‘There’s no doubt Onchan Commissioners are totally committed to recycling in some form but we can’t see that the benefit that we have gained through doing the kerbside collected is warranted or justified by its cost.

‘To run the scheme from September to April would cost £35,000 or it would cost £70,000 to run it for a year. But that’s the operational cost only, that doesn’t take any of the infrastructure costs into account.

‘The vehicle cost £180,000 but is now four years old.

‘We did the analysis that indicated it was a folly for us to continue. That information was widely distributed.’

Mr Stowell said the commissioners went through a response document produced by Zero Waste Mann with a fine tooth comb but said: ‘We had difficulty in seeing how it related to an Isle of Man scenario. It quoted facts and figures that had been produced in other areas but their relevance in an Isle of Man environment is corrupted and much of his argument was more impassioned plea.

‘We had further debate with Infrastructure Minister Phil Gawne who said we had disregarded a letter from waste operations manager John Wrigley. He disputed some of the figures that had been provided. But many of the figures that he disputed were figures we’d got from Keys questions.

‘In general we had enormous difficulty in reconciling the two documents but it has to be pointed out that even if you accept the arguments that have been put forward by Mr Wrigley, it didn’t make a proper case for continuing kerbside collection.

‘You have to see it from a local authority point of view in as far as this was the second trial and the point of the second trial was for central government to evaluate the viability of the scheme. ‘That’s not a task that a local authority should be charged with, this is a task that central government should undertake in order to decide upon whether there should be an island-wide operation.

‘In this case it happened the other way around. We have provided the analysis and not central government.

‘We have analysed it and we have come up with our findings and the DoI is telling us that we are wrong. The whole thing should be the other way around.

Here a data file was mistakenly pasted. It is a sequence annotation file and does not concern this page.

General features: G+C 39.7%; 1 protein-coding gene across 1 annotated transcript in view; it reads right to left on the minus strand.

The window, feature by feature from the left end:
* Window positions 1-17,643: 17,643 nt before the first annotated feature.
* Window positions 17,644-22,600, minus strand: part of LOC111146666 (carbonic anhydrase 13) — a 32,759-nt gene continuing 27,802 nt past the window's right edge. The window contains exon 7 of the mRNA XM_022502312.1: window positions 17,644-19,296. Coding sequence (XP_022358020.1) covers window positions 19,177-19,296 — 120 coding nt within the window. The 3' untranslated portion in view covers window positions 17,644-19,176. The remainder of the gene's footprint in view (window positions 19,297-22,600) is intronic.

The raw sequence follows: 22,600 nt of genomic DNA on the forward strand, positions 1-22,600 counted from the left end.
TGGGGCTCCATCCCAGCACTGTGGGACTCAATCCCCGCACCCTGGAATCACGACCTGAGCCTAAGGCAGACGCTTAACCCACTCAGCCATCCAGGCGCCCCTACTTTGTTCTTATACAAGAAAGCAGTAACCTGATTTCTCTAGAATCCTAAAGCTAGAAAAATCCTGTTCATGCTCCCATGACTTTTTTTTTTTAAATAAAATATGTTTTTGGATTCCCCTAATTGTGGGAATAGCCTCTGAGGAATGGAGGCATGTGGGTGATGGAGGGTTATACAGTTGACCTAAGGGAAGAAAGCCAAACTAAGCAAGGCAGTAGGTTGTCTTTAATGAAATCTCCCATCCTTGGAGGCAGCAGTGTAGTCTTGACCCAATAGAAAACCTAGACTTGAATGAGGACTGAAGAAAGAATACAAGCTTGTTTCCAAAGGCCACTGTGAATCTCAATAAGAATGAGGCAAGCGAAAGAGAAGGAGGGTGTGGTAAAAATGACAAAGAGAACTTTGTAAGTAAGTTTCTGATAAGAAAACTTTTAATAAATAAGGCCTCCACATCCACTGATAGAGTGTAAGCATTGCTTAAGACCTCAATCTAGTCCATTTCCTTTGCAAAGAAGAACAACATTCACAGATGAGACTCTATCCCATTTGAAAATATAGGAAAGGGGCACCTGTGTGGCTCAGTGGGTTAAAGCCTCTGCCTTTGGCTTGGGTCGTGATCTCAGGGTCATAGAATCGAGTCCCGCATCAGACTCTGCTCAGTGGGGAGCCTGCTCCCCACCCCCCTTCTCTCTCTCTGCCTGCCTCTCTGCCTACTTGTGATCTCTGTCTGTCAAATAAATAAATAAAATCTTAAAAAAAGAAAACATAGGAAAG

‘If this is, as Dudley Butt has said, such a financially sound and profitable function, I can’t see why he is not pushing for it to be made island-wide. It’s contradictory.

‘Collection of kerbside material is approximately five times the cost of collection of normal rubbish.

‘You have to analyse it to find out at what cost the benefit. At this moment in time we can’t even prove there is a benefit to analyse the cost of that.

‘I believe we should find more efficient methods and better methods, both environmentally and financially, of recycling.’

Mr Stowell said work was being done on proposals, that would require full board approval, that those ratepayers who want to continue with the kerbside scheme could do so by paying a yearly cost to the commissioners of £250.

He said the commissioners were also looking at increasing the number of bring banks, particularly in retail areas.

‘A number of ratepayers have indicated that they wish the scheme to continue but they do so under the misapprehension in many cases that they are single-handedly reducing major emissions. It’s difficult to get the point across that the whole process is, at best, questionable and on the face of it totally flawed.

‘Politically, there’s no doubt in my mind that if we were courting popularity then we could just pay the money and smile and kiss the babies. But that’s not what Onchan is about.’

He said the money already budgeted to pay for the continuation of the scheme would be treated as surplus and rolled over into the next financial year.

Mr Stowell said if they were to pay for the continuation of the scheme, ratepayers could expect to see an extra £22 a year on their rates.